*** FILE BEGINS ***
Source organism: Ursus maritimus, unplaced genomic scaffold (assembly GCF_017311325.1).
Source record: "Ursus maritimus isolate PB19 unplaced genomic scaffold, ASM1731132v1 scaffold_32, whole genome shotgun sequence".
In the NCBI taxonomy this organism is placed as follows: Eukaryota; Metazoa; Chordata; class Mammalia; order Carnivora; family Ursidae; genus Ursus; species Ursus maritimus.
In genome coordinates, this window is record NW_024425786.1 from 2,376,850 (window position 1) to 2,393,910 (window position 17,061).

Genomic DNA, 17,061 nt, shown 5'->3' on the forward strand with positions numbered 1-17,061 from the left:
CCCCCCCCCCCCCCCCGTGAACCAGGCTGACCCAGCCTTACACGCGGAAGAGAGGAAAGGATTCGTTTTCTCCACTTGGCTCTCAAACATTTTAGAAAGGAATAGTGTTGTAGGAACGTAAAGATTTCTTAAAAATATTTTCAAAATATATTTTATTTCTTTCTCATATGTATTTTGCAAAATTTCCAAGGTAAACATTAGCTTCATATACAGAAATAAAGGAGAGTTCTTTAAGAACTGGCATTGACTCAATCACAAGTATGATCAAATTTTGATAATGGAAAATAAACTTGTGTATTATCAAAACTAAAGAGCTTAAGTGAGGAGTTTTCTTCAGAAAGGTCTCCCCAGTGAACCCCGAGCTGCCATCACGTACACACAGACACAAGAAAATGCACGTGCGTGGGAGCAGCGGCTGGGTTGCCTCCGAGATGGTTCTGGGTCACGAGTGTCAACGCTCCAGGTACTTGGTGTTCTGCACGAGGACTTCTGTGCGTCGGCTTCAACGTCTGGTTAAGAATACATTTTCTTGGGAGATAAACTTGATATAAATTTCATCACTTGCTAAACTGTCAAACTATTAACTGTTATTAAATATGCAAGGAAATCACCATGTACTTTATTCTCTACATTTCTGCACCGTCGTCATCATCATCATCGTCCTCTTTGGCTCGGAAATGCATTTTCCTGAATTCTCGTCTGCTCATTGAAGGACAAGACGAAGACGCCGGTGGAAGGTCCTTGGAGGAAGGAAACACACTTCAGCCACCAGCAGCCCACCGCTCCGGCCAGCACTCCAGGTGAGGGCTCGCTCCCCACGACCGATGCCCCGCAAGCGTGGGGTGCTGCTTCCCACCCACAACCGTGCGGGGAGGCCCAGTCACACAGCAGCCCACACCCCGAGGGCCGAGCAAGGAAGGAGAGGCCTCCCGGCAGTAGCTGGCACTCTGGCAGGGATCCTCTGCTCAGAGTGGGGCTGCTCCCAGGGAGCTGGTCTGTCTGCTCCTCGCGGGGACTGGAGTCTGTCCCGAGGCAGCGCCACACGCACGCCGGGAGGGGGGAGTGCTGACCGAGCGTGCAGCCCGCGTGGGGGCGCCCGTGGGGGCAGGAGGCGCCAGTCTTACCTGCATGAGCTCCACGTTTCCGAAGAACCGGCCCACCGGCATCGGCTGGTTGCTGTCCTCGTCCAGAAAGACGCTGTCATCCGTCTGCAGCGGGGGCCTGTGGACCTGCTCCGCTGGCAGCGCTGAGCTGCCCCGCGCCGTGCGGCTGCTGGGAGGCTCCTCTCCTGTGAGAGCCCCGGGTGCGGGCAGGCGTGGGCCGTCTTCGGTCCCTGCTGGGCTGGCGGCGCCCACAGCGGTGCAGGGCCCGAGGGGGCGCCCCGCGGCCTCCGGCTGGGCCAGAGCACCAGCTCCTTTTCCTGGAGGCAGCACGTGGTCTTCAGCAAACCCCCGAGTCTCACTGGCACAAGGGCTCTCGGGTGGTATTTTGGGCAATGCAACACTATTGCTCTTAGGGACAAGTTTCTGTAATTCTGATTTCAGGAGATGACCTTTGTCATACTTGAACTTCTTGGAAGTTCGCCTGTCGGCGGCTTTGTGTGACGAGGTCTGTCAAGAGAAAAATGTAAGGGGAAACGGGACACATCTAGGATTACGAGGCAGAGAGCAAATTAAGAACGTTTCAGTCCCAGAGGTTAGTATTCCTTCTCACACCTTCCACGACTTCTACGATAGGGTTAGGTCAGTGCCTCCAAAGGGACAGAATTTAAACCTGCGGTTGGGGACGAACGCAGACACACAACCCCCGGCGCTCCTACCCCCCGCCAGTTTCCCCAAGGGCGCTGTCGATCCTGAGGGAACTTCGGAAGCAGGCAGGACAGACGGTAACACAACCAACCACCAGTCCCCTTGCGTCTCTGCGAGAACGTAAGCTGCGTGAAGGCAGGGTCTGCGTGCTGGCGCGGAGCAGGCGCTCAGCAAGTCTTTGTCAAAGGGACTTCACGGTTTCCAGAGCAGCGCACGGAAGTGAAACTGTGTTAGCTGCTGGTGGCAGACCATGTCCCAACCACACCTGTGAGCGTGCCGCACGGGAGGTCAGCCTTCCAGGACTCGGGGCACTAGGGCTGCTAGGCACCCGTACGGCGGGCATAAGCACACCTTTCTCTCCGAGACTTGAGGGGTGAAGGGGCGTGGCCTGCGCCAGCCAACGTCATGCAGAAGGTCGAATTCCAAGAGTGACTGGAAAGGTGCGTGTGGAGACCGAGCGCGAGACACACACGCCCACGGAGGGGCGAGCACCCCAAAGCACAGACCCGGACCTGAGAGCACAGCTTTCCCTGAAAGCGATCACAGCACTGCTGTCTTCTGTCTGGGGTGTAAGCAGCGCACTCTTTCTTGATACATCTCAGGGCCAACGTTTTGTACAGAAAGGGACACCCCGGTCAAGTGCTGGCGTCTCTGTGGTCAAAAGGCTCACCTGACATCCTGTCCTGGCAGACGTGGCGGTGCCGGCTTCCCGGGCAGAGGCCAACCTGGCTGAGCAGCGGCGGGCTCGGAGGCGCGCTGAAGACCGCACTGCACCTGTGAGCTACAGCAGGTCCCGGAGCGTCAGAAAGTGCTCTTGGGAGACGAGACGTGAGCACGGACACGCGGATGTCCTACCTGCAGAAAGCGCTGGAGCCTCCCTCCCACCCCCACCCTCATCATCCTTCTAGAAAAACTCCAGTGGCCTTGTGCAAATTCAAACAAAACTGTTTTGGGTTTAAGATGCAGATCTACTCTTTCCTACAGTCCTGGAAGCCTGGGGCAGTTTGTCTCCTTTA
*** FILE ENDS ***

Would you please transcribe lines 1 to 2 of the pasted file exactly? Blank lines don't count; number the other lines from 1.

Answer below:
Source organism: Ursus maritimus, unplaced genomic scaffold (assembly GCF_017311325.1).
Source record: "Ursus maritimus isolate PB19 unplaced genomic scaffold, ASM1731132v1 scaffold_32, whole genome shotgun sequence".